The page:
After paying rent to live briefly with a friend’s family, Tedesco traveled to a new city for some short-term shelter. “I met some people in Asheville, so I went there and crashed on a couch.” But soon she was on the streets again.
“I was homeless in downtown Asheville. I was applying to jobs but mostly playing guitar and living off that.” She described the difficulty of finding work when you’re homeless. “In Asheville, if the business owners know you’re homeless, they don’t hire you… They think you are a risk to the business.”
That’s when a certain charity impacted Tedesco’s life. “I heard a group gave out free food and I was hungry,” she said.
“My Republicans friends saw that I was trying. They ‘adopted’ me, brought me into their homes and helped me in any way they could. On a personal level”
That’s how she met the Christian Motorcyclists Association in Asheville. “They had so much food,” Tedesco said she can still remember it clearly. “Piles of French bread and ham and turkey and every kind all of meat… When it was my turn, they asked what I wanted. I said to put all the meat on one sandwich. They laughed and made one bigger than my head.”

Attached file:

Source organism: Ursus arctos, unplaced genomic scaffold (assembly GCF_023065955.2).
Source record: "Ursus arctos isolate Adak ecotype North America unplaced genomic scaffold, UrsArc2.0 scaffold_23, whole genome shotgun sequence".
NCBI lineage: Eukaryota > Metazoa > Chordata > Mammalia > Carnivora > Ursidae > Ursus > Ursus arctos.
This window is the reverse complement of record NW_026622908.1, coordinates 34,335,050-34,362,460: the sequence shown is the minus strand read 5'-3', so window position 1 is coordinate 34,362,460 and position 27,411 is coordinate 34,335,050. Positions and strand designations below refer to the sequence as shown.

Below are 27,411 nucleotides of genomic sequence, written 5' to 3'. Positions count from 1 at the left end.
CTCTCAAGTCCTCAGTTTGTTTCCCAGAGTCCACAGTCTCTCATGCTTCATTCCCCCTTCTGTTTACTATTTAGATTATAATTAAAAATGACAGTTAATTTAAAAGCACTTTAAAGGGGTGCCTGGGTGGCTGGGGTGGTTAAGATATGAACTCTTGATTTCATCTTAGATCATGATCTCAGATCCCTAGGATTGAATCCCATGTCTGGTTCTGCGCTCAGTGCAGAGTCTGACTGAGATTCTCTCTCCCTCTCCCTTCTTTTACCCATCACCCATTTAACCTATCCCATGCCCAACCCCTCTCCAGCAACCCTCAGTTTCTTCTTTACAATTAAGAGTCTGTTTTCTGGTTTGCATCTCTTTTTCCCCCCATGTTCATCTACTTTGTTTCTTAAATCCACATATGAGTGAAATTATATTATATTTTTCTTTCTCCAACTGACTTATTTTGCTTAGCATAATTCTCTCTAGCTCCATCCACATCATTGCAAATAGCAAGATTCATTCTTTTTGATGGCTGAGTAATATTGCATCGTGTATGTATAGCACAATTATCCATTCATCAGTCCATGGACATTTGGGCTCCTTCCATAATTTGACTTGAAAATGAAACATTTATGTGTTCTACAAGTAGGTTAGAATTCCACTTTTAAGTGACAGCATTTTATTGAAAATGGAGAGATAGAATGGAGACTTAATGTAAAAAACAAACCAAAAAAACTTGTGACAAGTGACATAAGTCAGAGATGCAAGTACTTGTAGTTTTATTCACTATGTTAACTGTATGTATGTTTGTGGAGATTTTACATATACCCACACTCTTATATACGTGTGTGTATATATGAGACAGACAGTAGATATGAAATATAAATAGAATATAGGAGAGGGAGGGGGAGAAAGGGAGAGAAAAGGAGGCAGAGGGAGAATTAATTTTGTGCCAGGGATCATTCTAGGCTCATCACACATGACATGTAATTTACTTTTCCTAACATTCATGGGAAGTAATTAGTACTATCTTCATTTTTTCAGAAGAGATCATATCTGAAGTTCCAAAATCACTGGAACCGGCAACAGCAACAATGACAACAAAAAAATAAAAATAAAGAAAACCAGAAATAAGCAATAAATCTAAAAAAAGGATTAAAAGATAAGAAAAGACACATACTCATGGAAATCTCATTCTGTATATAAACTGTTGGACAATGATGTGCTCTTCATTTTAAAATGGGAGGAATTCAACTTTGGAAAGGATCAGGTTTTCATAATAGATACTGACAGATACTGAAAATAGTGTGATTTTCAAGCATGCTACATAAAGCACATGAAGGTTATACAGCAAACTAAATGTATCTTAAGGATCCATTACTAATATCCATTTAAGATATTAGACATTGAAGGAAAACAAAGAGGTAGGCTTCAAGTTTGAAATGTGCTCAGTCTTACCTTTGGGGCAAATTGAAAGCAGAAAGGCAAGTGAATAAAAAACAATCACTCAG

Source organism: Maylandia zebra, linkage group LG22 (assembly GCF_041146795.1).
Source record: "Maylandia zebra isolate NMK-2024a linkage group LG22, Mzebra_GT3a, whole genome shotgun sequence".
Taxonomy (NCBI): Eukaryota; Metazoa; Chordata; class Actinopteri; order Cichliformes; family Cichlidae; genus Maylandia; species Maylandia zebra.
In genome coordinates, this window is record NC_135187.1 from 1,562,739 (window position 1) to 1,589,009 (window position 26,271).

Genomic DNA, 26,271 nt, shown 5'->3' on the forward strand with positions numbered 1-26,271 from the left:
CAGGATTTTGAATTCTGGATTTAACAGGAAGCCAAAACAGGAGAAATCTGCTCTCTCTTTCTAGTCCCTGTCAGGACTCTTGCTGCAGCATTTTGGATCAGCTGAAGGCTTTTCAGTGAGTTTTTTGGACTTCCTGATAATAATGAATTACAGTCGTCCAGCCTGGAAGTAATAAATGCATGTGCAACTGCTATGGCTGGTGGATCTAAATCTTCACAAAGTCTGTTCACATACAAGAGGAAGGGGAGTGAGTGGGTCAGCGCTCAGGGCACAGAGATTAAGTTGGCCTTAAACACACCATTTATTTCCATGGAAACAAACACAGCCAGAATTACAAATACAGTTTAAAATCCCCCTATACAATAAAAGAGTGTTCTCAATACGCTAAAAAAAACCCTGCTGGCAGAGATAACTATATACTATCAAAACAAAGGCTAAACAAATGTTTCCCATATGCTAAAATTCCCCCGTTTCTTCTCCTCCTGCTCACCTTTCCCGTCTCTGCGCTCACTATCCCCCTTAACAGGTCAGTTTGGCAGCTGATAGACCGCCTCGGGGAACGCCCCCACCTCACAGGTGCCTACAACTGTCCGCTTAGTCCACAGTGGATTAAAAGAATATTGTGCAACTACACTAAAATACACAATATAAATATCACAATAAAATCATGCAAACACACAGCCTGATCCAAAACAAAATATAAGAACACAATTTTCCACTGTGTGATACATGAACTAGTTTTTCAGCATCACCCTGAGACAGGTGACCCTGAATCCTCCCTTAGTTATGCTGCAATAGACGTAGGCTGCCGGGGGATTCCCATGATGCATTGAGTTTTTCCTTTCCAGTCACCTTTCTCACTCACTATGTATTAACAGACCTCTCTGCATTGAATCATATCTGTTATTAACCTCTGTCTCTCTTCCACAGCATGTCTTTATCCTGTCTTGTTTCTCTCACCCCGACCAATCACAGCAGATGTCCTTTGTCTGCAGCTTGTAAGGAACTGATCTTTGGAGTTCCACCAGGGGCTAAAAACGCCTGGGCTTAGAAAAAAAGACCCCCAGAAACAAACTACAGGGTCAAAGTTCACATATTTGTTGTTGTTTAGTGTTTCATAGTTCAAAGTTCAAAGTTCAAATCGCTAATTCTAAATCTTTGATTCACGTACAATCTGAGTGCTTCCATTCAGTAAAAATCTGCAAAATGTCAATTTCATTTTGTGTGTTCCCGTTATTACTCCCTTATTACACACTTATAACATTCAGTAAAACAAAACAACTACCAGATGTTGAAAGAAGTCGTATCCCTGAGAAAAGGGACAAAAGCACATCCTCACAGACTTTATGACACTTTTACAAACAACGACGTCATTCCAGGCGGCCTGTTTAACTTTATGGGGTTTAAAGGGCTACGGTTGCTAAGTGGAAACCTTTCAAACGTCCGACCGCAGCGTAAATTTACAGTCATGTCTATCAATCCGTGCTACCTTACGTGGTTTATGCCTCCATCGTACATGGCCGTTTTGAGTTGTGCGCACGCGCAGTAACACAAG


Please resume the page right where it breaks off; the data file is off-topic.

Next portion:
Tedesco said the kindness didn’t stop there. “They asked if I was cold and gave me a blanket. They asked about my dog and gave me a huge bag of dog food. They never asked me questions about how I got in that situation; they just loved me.”
“Lots of people try to place blame — ‘they are homeless because of their problems,’ ‘don’t give them money because they will spend it on drugs.’ But the bikers didn’t care why anyone was in that situation. I mean, I was there because my parents didn’t want me,” Tedesco said.
Tedesco’s situation changed when a charitable man let her stay in his home, sleep on his couch and use his shower. She managed to get a job, her own place and went back to school. “It sucks, what happened to me. But I wouldn’t trade the lessons I’ve learned.”
In fact, Tedesco has advice for people who want to help those living in desperate poverty. “Homeless people need showers. You can purchase a shower at a travel station. Help them to get interview clothes. Giving them food is great, but it doesn’t get them permanently out of their situation. Help them look like someone who has a job. I couldn’t get a job because I wasn’t clean enough, but I couldn’t afford to live in a place where I could get clean. That’s the basics —clothes and a shower. Because who is going to hire someone who smells like a homeless person?”